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In France Relief, shattered dreams, as migrants leave Calais

Abbas, was upbeat about leaving the insalubrious camp that has served as a launchpad for attempts to reach Britain.

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Migrants carry their belongings as they leave the "Jungle" camp in Calais, northern France, on October 24, 2016 play

Migrants carry their belongings as they leave the "Jungle" camp in Calais, northern France, on October 24, 2016

(AFP)

Hundreds of migrants packed their bags with a mixture of relief and despair on Monday as they left the notorious "Jungle" camp in the northern French city of Calais under grey skies.

"We don't know yet where we are going, but it will obviously be better than the Jungle, which was made for animals not humans," said Wahid, a 23-year-old from Afghanistan. "We will be in a home."

Wahid was up before dawn to be among the first to get on one of the buses taking the sprawling camp's 6,000 to 8,000 occupants to 451 centres across France.

A 25-year-old Sudanese man, Abbas, was upbeat about leaving the insalubrious camp that has served as a launchpad for attempts to reach Britain.

"I feel very happy, I've had enough of the Jungle," he said. "I wanted to go to the UK but I have given up on that now."

But Hammoudi, a 22-year-old from the devastated Syrian city of Aleppo, told AFP: "My dream is ruined."

"My hope was to be able to reach the UK, where I believe we as refugees would be better treated. But all of that is over," said Hammoudi, whose cousin was killed in a bombing in July.

Migrants cook food ahead of their evacuation from the "Jungle" migrant camp in Calais, northern France, on October 24, 2016 play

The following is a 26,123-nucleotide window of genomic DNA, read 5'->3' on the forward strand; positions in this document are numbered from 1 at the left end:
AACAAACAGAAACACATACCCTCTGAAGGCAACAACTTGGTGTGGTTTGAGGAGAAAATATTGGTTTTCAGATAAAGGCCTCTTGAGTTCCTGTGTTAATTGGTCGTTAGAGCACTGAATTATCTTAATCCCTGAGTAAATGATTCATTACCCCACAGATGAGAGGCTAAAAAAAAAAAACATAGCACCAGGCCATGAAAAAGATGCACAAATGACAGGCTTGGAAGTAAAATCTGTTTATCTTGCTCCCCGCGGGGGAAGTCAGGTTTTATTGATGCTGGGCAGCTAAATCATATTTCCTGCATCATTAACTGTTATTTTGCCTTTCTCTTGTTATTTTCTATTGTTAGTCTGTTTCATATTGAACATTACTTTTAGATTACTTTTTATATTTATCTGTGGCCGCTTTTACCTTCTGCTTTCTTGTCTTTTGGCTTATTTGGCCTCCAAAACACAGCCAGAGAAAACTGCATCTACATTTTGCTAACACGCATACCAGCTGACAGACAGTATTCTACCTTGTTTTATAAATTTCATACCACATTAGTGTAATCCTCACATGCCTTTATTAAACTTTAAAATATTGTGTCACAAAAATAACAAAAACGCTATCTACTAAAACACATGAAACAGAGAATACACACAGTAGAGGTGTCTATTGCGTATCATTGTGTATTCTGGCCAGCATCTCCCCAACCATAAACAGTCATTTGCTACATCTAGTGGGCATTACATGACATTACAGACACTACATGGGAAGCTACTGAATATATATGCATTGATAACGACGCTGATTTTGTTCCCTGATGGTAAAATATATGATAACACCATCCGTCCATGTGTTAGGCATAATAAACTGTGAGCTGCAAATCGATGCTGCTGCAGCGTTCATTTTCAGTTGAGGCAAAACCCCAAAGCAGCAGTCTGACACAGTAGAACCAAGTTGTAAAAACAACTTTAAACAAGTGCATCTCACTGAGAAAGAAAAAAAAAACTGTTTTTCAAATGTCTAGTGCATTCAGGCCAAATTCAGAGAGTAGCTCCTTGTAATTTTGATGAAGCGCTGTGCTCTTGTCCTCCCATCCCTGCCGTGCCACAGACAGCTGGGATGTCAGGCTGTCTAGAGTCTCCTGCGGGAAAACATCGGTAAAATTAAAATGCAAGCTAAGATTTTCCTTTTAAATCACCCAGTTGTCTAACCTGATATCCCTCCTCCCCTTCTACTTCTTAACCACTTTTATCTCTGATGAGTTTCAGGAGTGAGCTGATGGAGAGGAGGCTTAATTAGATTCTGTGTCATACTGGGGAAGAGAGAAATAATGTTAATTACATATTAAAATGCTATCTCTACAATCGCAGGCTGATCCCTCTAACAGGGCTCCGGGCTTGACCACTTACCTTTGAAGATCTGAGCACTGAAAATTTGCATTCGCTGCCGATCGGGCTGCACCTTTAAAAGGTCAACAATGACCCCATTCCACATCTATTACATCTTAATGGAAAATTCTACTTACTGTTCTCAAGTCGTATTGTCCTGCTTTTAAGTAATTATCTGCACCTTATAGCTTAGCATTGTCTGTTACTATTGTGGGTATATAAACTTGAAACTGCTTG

Migrants cook food ahead of their evacuation from the "Jungle" migrant camp in Calais, northern France, on October 24, 2016

(AFP)

A semblance of normality prevailed in the camp in the hours leading up the demolition, with music from all over the world blasting from loudspeakers into the muddy alleyways.

Some migrants were still clinging to hopes of a new life across the Channel.

"They'll have to force us to leave. We want to go to Britain," said Karhazi, a young Afghan who was among many of the migrants with contacts in Britain.

Abbas, the Sudanese youth, said he feared trouble down the road if he did not join the evacuation.

"There are a lot of people who don't want to leave. There might be problems later. That's why I came out first. I want nothing to do with any problems."

Faisal al-Ajab, an interior decorator from Sudan, took a philosophical line.

"We have to maintain our dignity, whatever life brings us," he said. "The officials say tomorrow is the beginning of something better. Let's hope this is true."

'My country is not safe'

Farhan, a 12-year-old Ethiopian who survived a harrowing sea voyage from Libya to Italy before travelling overland to Calais, said he wished he could go home.

"But my country is not safe," the boy said. "My heart has been broken since I left my family last year. I have not even been able to speak to them."

Farhan was among scores of minors from the majority Oromo community in Ethiopia that has waged nearly a year of protests against a government largely made up of minority Tigrayans.

"Like everyone else, he travelled here alone," said Solan, a 24-year-old Ethiopian volunteer working with the minors.

Britain has taken in nearly 200 child refugees from the Jungle in the past week and is expected to take dozens more.

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